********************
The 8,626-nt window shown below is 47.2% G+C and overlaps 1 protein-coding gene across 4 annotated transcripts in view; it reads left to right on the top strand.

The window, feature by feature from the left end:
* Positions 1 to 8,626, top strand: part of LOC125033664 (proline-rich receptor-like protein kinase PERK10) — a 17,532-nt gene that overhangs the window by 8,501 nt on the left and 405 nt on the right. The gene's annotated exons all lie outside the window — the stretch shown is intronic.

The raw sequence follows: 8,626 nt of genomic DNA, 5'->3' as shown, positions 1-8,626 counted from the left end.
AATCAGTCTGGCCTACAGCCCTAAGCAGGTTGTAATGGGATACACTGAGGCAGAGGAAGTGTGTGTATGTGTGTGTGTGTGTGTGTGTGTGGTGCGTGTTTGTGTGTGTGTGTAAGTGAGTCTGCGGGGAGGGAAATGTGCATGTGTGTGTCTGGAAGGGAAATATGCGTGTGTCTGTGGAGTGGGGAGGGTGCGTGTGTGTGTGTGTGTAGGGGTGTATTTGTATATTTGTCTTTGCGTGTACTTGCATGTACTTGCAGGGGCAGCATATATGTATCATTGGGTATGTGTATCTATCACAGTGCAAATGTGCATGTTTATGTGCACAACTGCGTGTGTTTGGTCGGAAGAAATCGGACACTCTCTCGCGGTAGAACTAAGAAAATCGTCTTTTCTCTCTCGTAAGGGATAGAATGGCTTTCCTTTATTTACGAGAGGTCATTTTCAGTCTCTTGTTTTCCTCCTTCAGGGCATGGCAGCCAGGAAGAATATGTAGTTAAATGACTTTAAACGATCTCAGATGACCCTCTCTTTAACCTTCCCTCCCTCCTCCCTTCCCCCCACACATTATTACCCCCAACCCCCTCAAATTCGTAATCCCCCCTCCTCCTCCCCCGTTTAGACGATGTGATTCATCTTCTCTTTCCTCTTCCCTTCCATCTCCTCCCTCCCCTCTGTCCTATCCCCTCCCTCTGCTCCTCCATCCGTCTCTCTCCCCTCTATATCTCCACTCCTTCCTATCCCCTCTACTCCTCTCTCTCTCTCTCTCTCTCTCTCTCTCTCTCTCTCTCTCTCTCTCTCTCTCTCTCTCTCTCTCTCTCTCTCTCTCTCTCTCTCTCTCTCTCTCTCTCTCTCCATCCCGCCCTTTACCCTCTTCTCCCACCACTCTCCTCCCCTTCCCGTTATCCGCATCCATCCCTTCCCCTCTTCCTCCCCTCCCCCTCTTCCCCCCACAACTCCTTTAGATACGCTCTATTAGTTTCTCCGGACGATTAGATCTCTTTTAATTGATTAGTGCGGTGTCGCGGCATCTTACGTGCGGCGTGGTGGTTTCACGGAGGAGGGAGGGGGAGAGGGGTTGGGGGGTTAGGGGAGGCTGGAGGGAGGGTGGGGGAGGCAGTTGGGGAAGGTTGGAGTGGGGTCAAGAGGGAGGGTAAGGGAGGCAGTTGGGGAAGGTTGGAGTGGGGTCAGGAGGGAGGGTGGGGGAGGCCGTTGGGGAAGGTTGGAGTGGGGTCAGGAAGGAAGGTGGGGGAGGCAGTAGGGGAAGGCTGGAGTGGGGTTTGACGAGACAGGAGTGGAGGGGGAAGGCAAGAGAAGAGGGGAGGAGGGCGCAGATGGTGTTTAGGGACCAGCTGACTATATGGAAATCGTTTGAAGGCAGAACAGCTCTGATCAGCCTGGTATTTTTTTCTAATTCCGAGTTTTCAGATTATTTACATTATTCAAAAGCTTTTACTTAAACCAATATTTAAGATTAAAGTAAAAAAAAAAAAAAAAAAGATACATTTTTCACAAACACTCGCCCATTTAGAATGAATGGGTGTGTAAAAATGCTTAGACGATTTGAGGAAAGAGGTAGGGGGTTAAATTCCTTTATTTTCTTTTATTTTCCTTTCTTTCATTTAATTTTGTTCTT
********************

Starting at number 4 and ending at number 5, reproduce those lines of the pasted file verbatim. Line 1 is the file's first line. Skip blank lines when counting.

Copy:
The raw sequence follows: 8,626 nt of genomic DNA, 5'->3' as shown, positions 1-8,626 counted from the left end.
AATCAGTCTGGCCTACAGCCCTAAGCAGGTTGTAATGGGATACACTGAGGCAGAGGAAGTGTGTGTATGTGTGTGTGTGTGTGTGTGTGTGGTGCGTGTTTGTGTGTGTGTGTAAGTGAGTCTGCGGGGAGGGAAATGTGCATGTGTGTGTCTGGAAGGGAAATATGCGTGTGTCTGTGGAGTGGGGAGGGTGCGTGTGTGTGTGTGTGTAGGGGTGTATTTGTATATTTGTCTTTGCGTGTACTTGCATGTACTTGCAGGGGCAGCATATATGTATCATTGGGTATGTGTATCTATCACAGTGCAAATGTGCATGTTTATGTGCACAACTGCGTGTGTTTGGTCGGAAGAAATCGGACACTCTCTCGCGGTAGAACTAAGAAAATCGTCTTTTCTCTCTCGTAAGGGATAGAATGGCTTTCCTTTATTTACGAGAGGTCATTTTCAGTCTCTTGTTTTCCTCCTTCAGGGCATGGCAGCCAGGAAGAATATGTAGTTAAATGACTTTAAACGATCTCAGATGACCCTCTCTTTAACCTTCCCTCCCTCCTCCCTTCCCCCCACACATTATTACCCCCAACCCCCTCAAATTCGTAATCCCCCCTCCTCCTCCCCCGTTTAGACGATGTGATTCATCTTCTCTTTCCTCTTCCCTTCCATCTCCTCCCTCCCCTCTGTCCTATCCCCTCCCTCTGCTCCTCCATCCGTCTCTCTCCCCTCTATATCTCCACTCCTTCCTATCCCCTCTACTCCTCTCTCTCTCTCTCTCTCTCTCTCTCTCTCTCTCTCTCTCTCTCTCTCTCTCTCTCTCTCTCTCTCTCTCTCTCTCTCTCTCTCTCTCTCTCTCTCTCTCTCCATCCCGCCCTTTACCCTCTTCTCCCACCACTCTCCTCCCCTTCCCGTTATCCGCATCCATCCCTTCCCCTCTTCCTCCCCTCCCCCTCTTCCCCCCACAACTCCTTTAGATACGCTCTATTAGTTTCTCCGGACGATTAGATCTCTTTTAATTGATTAGTGCGGTGTCGCGGCATCTTACGTGCGGCGTGGTGGTTTCACGGAGGAGGGAGGGGGAGAGGGGTTGGGGGGTTAGGGGAGGCTGGAGGGAGGGTGGGGGAGGCAGTTGGGGAAGGTTGGAGTGGGGTCAAGAGGGAGGGTAAGGGAGGCAGTTGGGGAAGGTTGGAGTGGGGTCAGGAGGGAGGGTGGGGGAGGCCGTTGGGGAAGGTTGGAGTGGGGTCAGGAAGGAAGGTGGGGGAGGCAGTAGGGGAAGGCTGGAGTGGGGTTTGACGAGACAGGAGTGGAGGGGGAAGGCAAGAGAAGAGGGGAGGAGGGCGCAGATGGTGTTTAGGGACCAGCTGACTATATGGAAATCGTTTGAAGGCAGAACAGCTCTGATCAGCCTGGTATTTTTTTCTAATTCCGAGTTTTCAGATTATTTACATTATTCAAAAGCTTTTACTTAAACCAATATTTAAGATTAAAGTAAAAAAAAAAAAAAAAAAGATACATTTTTCACAAACACTCGCCCATTTAGAATGAATGGGTGTGTAAAAATGCTTAGACGATTTGAGGAAAGAGGTAGGGGGTTAAATTCCTTTATTTTCTTTTATTTTCCTTTCTTTCATTTAATTTTGTTCTT